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Mehta RL, Pascual MT, Soroko S, Chertow GM, for the PICARD Study Group. Diuretics, Mortality, and Nonrecovery of Renal Function in Acute Renal Failure. JAMA. 2002;288(20):2547–2553. doi:10.1001/jama.288.20.2547
Author Affiliations: Division of Nephrology, University of California, San Diego, Medical Center (Dr Mehta and Mss Pascual and Soroko); and Divisions of Nephrology, Moffitt-Long Hospitals and UCSF–Mt Zion Medical Center, University of California, San Francisco (Dr Chertow).
Context Acute renal failure is associated with high mortality and morbidity.
Diuretic agents continue to be used in this setting despite a lack of evidence
supporting their benefit.
Objective To determine whether the use of diuretics is associated with adverse
or favorable outcomes in critically ill patients with acute renal failure.
Design Cohort study conducted from October 1989 to September 1995.
Patients and Setting A total of 552 patients with acute renal failure in intensive care units
at 4 academic medical centers affiliated with the University of California.
Patients were categorized by the use of diuretics on the day of nephrology
consultation and, in companion analyses, by diuretic use at any time during
the first week following consultation.
Main Outcome Measures All-cause hospital mortality, nonrecovery of renal function, and the
combined outcome of death or nonrecovery.
Results Diuretics were used in 326 patients (59%) at the time of nephrology
consultation. Patients treated with diuretics on or before the day of consultation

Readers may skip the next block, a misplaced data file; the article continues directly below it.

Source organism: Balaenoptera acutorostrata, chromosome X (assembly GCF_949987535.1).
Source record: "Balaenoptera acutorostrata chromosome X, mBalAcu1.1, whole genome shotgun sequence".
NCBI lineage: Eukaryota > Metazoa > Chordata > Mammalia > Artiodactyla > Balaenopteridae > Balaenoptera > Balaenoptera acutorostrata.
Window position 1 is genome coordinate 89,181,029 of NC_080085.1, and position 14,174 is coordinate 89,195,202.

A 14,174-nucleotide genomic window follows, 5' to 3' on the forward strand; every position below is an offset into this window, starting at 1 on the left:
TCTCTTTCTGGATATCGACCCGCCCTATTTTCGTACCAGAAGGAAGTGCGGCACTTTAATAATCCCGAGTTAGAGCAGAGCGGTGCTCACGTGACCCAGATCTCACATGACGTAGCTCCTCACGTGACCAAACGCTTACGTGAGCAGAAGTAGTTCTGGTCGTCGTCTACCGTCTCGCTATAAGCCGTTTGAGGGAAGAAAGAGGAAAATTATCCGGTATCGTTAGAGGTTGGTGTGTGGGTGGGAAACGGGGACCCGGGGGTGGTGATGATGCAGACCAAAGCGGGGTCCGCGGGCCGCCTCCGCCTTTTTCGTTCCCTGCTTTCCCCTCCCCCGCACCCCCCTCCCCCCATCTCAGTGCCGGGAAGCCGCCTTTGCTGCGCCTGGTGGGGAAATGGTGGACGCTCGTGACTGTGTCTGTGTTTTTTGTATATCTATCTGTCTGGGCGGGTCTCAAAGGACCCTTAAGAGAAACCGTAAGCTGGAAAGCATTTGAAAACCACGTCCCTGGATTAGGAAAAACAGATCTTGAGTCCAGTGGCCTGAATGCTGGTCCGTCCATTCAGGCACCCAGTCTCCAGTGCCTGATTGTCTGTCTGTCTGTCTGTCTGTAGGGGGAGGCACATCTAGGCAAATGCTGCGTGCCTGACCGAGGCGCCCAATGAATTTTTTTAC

were older and more likely to have a history of congestive heart failure,
nephrotoxic (rather than ischemic or multifactorial) origin of acute renal
failure, acute respiratory failure, and lower serum urea nitrogen concentrations.
With adjustment for relevant covariates and propensity scores, diuretic use
was associated with a significant increase in the risk of death or nonrecovery
of renal function (odds ratio, 1.77; 95% confidence interval, 1.14-2.76).
The risk was magnified (odds ratio, 3.12; 95% confidence interval, 1.73-5.62)
when patients who died within the first week following consultation were excluded.
The increased risk was borne largely by patients who were relatively unresponsive
Conclusions The use of diuretics in critically ill patients with acute renal failure
was associated with an increased risk of death and nonrecovery of renal function.
Although observational data prohibit causal inference, it is unlikely that
diuretics afford any material benefit in this clinical setting. In the absence
of compelling contradictory data from a randomized, blinded clinical trial,
the widespread use of diuretics in critically ill patients with acute renal
failure should be discouraged.
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